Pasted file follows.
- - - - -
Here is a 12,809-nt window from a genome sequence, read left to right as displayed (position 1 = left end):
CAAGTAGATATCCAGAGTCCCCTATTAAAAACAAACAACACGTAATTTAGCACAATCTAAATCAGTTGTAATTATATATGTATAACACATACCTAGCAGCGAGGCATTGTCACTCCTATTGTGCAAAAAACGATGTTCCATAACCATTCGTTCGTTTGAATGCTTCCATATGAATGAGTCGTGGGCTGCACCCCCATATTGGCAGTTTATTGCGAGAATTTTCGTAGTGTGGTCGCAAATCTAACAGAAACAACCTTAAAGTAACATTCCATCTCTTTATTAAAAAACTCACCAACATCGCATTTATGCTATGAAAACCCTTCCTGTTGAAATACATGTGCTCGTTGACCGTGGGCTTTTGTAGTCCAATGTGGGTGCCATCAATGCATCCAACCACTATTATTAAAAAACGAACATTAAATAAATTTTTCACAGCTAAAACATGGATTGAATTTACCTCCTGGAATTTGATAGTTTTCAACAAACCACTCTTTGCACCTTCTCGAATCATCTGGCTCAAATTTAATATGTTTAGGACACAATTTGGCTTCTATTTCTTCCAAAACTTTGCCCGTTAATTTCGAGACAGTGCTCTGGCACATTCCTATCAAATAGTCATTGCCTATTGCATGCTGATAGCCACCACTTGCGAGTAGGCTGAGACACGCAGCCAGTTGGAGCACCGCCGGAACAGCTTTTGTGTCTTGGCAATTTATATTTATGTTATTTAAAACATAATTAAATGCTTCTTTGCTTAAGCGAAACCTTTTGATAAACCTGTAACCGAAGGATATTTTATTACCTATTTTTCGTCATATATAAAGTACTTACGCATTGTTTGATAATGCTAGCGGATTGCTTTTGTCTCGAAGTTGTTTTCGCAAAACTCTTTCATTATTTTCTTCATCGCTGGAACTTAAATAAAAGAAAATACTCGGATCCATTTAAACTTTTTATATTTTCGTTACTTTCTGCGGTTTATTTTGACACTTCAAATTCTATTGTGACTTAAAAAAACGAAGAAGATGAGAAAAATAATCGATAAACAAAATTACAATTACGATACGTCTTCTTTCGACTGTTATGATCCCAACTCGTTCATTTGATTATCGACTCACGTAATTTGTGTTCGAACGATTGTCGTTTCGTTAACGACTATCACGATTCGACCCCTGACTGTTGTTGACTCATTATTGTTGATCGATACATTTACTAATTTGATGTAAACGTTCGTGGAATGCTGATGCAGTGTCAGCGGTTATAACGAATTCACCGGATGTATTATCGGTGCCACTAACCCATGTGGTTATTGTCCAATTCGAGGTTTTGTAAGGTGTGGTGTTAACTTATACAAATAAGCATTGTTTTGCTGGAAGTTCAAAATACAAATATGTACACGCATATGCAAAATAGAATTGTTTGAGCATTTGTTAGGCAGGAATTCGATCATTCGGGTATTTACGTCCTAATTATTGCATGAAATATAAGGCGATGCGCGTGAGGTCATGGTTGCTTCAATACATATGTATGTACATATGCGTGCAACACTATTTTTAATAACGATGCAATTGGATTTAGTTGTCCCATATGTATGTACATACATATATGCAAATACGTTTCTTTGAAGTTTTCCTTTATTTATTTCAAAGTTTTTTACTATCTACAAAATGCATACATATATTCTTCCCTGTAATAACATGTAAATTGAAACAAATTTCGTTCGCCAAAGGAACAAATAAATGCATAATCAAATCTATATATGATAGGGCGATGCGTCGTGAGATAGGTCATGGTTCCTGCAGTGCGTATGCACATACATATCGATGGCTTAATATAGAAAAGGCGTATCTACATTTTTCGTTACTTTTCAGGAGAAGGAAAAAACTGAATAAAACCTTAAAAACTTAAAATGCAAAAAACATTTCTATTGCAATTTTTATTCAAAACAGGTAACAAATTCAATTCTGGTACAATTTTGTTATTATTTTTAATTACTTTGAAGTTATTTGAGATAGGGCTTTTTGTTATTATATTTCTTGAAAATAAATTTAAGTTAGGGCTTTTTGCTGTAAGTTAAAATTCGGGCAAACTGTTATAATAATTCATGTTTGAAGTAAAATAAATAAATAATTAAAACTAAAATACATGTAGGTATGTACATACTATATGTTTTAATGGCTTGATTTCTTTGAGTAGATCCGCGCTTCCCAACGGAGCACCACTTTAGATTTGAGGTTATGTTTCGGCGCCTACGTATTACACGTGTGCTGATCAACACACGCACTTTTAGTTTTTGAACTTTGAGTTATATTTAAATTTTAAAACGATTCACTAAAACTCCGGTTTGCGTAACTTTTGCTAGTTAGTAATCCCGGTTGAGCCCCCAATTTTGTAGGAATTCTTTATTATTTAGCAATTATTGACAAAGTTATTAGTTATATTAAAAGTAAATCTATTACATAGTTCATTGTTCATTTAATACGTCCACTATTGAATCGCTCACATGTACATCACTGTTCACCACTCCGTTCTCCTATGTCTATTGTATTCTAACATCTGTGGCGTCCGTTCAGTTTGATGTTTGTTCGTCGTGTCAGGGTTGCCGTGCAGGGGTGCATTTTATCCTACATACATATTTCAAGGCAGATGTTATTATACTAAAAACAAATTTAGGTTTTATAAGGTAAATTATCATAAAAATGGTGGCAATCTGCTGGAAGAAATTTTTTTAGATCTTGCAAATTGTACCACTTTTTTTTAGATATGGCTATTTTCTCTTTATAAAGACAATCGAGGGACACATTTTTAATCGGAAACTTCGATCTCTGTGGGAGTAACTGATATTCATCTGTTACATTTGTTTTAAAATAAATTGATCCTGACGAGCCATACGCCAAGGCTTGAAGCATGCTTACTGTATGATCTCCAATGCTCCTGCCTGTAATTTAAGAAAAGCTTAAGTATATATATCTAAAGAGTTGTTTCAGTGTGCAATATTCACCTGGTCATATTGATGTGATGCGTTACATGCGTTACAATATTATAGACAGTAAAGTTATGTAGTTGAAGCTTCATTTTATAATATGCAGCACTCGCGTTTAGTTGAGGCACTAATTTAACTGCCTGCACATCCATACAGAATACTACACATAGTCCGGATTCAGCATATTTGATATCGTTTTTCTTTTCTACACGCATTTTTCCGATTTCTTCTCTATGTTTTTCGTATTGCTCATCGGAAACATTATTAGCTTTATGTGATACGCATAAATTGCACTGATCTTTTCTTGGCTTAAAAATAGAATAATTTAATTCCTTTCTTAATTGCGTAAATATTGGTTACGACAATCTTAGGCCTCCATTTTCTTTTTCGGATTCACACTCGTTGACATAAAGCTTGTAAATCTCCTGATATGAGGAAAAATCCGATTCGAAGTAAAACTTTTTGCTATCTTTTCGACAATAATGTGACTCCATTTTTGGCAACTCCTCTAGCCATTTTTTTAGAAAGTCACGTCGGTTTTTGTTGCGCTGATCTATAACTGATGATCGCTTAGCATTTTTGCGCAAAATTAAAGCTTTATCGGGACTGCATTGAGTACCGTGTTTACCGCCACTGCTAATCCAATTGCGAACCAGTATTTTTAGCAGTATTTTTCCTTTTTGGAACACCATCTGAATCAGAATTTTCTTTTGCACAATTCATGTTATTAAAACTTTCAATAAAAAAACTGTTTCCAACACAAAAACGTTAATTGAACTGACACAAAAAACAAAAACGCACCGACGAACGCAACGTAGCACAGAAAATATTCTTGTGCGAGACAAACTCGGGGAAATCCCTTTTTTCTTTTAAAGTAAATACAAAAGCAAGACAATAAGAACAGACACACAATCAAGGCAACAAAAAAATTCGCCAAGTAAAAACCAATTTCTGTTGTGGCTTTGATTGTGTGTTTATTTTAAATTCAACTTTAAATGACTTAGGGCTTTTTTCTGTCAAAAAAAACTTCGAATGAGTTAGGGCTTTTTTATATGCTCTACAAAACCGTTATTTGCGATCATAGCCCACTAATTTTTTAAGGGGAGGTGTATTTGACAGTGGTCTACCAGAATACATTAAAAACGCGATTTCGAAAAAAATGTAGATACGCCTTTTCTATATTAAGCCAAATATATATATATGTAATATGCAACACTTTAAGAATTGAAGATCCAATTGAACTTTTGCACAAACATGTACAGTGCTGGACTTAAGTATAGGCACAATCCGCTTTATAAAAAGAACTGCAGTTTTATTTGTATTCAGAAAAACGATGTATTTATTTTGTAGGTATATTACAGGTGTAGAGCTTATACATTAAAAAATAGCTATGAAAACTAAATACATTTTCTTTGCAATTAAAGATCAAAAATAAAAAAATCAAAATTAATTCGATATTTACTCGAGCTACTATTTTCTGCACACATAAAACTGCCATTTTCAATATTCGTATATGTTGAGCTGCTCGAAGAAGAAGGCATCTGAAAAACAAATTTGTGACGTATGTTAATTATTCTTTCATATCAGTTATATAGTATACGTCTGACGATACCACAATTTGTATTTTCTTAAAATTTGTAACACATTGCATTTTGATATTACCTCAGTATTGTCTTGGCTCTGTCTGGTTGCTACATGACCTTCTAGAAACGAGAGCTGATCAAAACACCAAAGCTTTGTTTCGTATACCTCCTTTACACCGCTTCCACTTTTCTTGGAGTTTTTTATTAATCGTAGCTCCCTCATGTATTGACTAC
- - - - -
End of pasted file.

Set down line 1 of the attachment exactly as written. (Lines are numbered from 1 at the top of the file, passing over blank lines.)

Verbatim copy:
Here is a 12,809-nt window from a genome sequence, read left to right as displayed (position 1 = left end):